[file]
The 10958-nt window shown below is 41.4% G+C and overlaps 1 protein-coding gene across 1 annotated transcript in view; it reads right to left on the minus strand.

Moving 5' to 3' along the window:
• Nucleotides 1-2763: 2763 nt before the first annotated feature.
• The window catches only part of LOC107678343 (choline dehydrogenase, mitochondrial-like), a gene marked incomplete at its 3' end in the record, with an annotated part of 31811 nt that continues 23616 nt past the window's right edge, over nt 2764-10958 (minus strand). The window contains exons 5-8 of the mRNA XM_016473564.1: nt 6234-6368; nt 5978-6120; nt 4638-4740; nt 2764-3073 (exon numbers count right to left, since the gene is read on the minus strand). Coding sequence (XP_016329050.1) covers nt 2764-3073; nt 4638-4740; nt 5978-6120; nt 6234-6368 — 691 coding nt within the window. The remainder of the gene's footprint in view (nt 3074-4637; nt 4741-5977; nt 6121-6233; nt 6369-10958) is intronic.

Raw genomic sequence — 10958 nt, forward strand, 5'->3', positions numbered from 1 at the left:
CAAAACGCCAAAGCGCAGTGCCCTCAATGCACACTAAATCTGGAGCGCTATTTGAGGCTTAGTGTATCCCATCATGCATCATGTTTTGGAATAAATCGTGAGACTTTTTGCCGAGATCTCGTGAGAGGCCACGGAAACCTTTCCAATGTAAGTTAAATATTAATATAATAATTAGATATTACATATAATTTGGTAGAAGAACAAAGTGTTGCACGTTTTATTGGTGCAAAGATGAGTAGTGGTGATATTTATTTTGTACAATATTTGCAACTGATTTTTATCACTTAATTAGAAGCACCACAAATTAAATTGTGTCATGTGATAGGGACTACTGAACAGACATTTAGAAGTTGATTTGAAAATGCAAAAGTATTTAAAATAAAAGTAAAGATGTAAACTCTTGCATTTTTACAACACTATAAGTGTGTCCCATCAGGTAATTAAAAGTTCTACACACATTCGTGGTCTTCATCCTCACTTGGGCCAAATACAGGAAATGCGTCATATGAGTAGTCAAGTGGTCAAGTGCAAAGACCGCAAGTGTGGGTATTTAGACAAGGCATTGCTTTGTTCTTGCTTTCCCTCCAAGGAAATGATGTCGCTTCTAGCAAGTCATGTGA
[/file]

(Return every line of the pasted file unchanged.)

The 10958-nt window shown below is 41.4% G+C and overlaps 1 protein-coding gene across 1 annotated transcript in view; it reads right to left on the minus strand.

Moving 5' to 3' along the window:
• Nucleotides 1-2763: 2763 nt before the first annotated feature.
• The window catches only part of LOC107678343 (choline dehydrogenase, mitochondrial-like), a gene marked incomplete at its 3' end in the record, with an annotated part of 31811 nt that continues 23616 nt past the window's right edge, over nt 2764-10958 (minus strand). The window contains exons 5-8 of the mRNA XM_016473564.1: nt 6234-6368; nt 5978-6120; nt 4638-4740; nt 2764-3073 (exon numbers count right to left, since the gene is read on the minus strand). Coding sequence (XP_016329050.1) covers nt 2764-3073; nt 4638-4740; nt 5978-6120; nt 6234-6368 — 691 coding nt within the window. The remainder of the gene's footprint in view (nt 3074-4637; nt 4741-5977; nt 6121-6233; nt 6369-10958) is intronic.

Raw genomic sequence — 10958 nt, forward strand, 5'->3', positions numbered from 1 at the left:
CAAAACGCCAAAGCGCAGTGCCCTCAATGCACACTAAATCTGGAGCGCTATTTGAGGCTTAGTGTATCCCATCATGCATCATGTTTTGGAATAAATCGTGAGACTTTTTGCCGAGATCTCGTGAGAGGCCACGGAAACCTTTCCAATGTAAGTTAAATATTAATATAATAATTAGATATTACATATAATTTGGTAGAAGAACAAAGTGTTGCACGTTTTATTGGTGCAAAGATGAGTAGTGGTGATATTTATTTTGTACAATATTTGCAACTGATTTTTATCACTTAATTAGAAGCACCACAAATTAAATTGTGTCATGTGATAGGGACTACTGAACAGACATTTAGAAGTTGATTTGAAAATGCAAAAGTATTTAAAATAAAAGTAAAGATGTAAACTCTTGCATTTTTACAACACTATAAGTGTGTCCCATCAGGTAATTAAAAGTTCTACACACATTCGTGGTCTTCATCCTCACTTGGGCCAAATACAGGAAATGCGTCATATGAGTAGTCAAGTGGTCAAGTGCAAAGACCGCAAGTGTGGGTATTTAGACAAGGCATTGCTTTGTTCTTGCTTTCCCTCCAAGGAAATGATGTCGCTTCTAGCAAGTCATGTGA